When using the social maps as references, there is a final point to consider: incompleteness. The following graphs present a set of information that is by no means complete. It is, in particular, incomplete in two ways. First, there are sources of influence and connections between Cambridge economists that are external to the datasets we have considered. To take a very simple example, W. Stanley Jevons and Henry Sidgwick were clearly intellectual influences for many of the economists in our dataset. However, since they do not fit any of the criteria for inclusion mentioned above, they are nowhere to be found on this site, as of this moment. In the future, many such figures will be added to public graphs. Second, there are connections that we have not yet found. Most of the information about connections has come from secondary literature (principally from the Oxford Database of National Biography) and we make no claims to having read all works written on all the economists who worked in Cambridge between 1900 and 1950. There remains plenty to fill in.


  • VISION

    This project should be considered a work in progress. We will continue updating both our core datasets (all available on this website for download) as well as thinking about and exposing new patterns in the data. For the moment, researchers and interested students of this material should conceive of this project not as a definitive encyclopedia, but as an evocative database, a space where new ideas might suggest themselves to the receptive mind.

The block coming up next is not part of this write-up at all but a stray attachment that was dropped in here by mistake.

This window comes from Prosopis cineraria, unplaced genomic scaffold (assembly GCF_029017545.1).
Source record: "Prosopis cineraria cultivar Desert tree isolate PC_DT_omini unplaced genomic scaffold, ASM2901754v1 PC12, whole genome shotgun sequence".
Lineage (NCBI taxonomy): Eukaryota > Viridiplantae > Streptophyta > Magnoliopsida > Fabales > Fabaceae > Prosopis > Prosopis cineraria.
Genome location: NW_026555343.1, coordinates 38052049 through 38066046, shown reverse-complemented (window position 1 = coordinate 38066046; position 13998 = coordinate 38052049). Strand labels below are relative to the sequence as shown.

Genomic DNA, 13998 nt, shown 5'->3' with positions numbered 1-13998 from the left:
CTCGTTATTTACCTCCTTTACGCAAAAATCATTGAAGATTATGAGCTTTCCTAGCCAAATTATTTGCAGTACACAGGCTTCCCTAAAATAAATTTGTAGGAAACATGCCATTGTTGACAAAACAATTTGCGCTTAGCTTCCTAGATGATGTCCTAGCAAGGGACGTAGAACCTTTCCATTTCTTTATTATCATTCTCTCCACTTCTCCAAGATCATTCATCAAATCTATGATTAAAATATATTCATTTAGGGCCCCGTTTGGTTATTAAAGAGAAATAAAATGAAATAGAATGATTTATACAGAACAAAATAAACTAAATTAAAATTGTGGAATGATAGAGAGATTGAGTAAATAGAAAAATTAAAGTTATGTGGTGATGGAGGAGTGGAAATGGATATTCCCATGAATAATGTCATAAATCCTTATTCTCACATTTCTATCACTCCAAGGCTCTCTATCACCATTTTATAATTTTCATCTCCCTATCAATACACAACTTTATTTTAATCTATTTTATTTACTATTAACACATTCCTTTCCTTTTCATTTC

What is presented here is a general picture of Economics at Cambridge. It is, in the first instance, a glance backward into the past, not a fully worked out investigative report. Above all, it is an open invitation for further research, meant to inspire and provoke further questions and research by current scholars. With time, further research by more scholars will hopefully yield many more pictures of a nuanced past.